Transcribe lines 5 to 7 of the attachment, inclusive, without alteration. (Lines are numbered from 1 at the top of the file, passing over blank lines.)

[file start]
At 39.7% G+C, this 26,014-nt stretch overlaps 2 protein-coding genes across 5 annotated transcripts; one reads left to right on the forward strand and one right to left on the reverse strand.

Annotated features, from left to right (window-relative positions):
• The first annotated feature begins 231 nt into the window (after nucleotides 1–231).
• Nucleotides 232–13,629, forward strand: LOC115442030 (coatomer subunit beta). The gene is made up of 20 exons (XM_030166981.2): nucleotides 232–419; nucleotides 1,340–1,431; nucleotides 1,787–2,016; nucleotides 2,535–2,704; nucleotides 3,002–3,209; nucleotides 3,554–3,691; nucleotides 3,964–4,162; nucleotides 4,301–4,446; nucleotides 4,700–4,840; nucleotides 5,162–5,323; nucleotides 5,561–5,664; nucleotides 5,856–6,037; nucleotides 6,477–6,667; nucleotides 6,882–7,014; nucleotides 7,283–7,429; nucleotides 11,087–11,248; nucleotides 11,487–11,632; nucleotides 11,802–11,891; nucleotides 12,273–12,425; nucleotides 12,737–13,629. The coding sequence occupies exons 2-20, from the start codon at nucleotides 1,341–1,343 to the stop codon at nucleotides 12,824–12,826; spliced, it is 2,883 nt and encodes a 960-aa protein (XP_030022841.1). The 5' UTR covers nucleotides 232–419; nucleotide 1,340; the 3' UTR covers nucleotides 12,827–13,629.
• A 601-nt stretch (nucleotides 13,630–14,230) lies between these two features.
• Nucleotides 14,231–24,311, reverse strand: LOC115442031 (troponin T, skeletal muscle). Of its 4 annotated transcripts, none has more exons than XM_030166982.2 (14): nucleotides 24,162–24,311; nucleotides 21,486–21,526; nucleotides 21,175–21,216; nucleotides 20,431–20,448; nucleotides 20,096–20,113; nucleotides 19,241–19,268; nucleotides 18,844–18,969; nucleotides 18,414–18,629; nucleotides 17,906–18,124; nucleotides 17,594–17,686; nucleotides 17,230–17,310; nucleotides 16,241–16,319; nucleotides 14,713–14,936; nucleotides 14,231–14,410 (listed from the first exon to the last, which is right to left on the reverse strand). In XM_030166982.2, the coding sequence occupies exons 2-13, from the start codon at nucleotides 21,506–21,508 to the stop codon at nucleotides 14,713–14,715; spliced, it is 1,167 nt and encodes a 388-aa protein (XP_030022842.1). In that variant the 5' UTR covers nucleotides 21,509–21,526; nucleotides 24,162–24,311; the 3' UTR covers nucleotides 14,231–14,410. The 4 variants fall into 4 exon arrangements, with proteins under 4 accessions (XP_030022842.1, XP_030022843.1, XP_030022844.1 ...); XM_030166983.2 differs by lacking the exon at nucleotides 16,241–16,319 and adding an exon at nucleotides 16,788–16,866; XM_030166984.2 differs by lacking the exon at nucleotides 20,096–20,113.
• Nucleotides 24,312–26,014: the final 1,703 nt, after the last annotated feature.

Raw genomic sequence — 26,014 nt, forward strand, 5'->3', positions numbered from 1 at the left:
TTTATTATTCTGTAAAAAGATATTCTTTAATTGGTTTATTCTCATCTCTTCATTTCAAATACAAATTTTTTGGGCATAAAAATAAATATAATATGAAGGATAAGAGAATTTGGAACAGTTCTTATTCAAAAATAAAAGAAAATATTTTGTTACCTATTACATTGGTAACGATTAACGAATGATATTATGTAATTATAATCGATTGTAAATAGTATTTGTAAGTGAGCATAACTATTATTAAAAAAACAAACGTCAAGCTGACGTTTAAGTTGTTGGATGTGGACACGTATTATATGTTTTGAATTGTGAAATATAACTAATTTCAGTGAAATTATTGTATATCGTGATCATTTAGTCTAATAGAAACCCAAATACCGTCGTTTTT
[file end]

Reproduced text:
• A 601-nt stretch (nucleotides 13,630–14,230) lies between these two features.
• Nucleotides 14,231–24,311, reverse strand: LOC115442031 (troponin T, skeletal muscle). Of its 4 annotated transcripts, none has more exons than XM_030166982.2 (14): nucleotides 24,162–24,311; nucleotides 21,486–21,526; nucleotides 21,175–21,216; nucleotides 20,431–20,448; nucleotides 20,096–20,113; nucleotides 19,241–19,268; nucleotides 18,844–18,969; nucleotides 18,414–18,629; nucleotides 17,906–18,124; nucleotides 17,594–17,686; nucleotides 17,230–17,310; nucleotides 16,241–16,319; nucleotides 14,713–14,936; nucleotides 14,231–14,410 (listed from the first exon to the last, which is right to left on the reverse strand). In XM_030166982.2, the coding sequence occupies exons 2-13, from the start codon at nucleotides 21,506–21,508 to the stop codon at nucleotides 14,713–14,715; spliced, it is 1,167 nt and encodes a 388-aa protein (XP_030022842.1). In that variant the 5' UTR covers nucleotides 21,509–21,526; nucleotides 24,162–24,311; the 3' UTR covers nucleotides 14,231–14,410. The 4 variants fall into 4 exon arrangements, with proteins under 4 accessions (XP_030022842.1, XP_030022843.1, XP_030022844.1 ...); XM_030166983.2 differs by lacking the exon at nucleotides 16,241–16,319 and adding an exon at nucleotides 16,788–16,866; XM_030166984.2 differs by lacking the exon at nucleotides 20,096–20,113.
• Nucleotides 24,312–26,014: the final 1,703 nt, after the last annotated feature.